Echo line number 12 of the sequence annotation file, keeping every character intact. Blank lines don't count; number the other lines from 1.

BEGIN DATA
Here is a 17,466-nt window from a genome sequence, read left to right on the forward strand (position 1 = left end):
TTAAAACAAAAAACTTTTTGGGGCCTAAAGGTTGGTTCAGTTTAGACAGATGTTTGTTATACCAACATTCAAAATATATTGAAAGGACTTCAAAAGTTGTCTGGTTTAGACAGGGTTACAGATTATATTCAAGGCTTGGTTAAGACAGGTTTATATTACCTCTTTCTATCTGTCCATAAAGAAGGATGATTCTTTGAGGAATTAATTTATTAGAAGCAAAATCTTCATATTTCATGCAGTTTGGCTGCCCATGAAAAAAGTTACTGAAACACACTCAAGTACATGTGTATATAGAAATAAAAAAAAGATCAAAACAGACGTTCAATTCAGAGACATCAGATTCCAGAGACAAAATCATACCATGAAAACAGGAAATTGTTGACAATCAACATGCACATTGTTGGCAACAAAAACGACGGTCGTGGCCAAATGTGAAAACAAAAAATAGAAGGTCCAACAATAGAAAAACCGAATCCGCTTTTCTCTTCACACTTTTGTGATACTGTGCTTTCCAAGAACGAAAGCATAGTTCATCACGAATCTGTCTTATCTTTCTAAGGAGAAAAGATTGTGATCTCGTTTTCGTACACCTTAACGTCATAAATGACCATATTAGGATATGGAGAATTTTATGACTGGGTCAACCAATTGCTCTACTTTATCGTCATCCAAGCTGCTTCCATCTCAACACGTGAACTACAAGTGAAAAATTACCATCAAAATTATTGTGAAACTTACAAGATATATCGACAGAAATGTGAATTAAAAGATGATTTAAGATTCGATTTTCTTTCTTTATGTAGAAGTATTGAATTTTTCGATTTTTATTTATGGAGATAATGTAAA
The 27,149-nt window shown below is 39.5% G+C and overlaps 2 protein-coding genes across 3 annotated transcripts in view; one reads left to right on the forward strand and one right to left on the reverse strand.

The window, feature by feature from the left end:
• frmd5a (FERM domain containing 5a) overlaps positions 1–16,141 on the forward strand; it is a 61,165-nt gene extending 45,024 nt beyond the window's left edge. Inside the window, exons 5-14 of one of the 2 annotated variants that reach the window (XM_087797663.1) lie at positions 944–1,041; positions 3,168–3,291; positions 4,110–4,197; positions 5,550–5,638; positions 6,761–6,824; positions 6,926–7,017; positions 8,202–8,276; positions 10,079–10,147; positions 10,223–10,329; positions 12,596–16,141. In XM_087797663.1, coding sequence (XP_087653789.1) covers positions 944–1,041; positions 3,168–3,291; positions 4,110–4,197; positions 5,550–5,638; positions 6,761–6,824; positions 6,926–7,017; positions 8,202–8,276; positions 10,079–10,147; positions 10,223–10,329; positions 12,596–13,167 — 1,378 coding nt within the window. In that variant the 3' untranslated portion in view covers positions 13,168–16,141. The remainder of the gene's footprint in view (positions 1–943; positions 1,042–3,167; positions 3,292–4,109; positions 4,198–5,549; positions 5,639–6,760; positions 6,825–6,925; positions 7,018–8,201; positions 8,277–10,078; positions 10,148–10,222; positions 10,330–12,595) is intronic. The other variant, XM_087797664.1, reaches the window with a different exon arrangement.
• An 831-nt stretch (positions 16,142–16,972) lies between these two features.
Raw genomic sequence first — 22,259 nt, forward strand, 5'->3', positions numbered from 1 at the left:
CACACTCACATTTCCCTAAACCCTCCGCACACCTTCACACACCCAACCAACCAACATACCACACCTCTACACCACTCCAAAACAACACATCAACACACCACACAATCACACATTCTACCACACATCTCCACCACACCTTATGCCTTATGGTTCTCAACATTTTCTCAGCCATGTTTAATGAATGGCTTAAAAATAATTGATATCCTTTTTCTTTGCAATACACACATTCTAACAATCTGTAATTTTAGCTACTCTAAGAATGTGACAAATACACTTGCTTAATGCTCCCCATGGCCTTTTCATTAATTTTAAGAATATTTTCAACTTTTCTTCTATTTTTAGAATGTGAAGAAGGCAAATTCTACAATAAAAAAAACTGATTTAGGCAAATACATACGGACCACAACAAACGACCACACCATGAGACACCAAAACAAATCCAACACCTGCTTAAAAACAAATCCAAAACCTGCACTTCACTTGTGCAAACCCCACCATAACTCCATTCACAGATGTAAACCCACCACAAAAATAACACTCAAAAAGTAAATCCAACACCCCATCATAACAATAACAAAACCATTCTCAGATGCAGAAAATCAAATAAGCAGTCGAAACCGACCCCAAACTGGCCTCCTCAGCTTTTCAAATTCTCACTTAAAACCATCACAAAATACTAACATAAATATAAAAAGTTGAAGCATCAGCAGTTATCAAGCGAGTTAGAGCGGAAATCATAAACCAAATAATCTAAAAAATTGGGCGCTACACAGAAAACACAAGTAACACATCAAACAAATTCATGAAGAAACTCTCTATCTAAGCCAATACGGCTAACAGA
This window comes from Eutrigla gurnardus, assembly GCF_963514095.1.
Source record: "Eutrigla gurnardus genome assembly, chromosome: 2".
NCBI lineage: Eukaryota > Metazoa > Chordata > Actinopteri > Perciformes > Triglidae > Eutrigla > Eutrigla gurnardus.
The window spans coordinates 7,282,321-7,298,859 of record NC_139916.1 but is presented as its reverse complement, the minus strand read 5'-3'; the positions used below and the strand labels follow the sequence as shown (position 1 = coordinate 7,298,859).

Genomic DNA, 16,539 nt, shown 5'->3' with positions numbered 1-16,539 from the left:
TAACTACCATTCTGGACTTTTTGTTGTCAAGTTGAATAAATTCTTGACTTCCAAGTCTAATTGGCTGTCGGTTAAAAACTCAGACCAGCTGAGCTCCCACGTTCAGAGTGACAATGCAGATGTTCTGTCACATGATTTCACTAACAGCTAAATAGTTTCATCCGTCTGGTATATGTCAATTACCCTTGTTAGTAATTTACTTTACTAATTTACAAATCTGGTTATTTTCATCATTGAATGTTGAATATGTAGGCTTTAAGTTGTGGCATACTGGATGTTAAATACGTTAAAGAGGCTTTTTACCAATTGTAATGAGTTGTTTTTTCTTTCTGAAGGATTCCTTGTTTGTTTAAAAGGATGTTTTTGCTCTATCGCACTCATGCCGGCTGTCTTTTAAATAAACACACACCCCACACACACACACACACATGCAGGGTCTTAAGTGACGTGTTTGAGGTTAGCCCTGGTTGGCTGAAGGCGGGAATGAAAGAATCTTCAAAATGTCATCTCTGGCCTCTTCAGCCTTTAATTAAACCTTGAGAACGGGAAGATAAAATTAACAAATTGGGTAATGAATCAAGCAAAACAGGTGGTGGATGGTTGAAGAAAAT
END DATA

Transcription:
The window spans coordinates 7,282,321-7,298,859 of record NC_139916.1 but is presented as its reverse complement, the minus strand read 5'-3'; the positions used below and the strand labels follow the sequence as shown (position 1 = coordinate 7,298,859).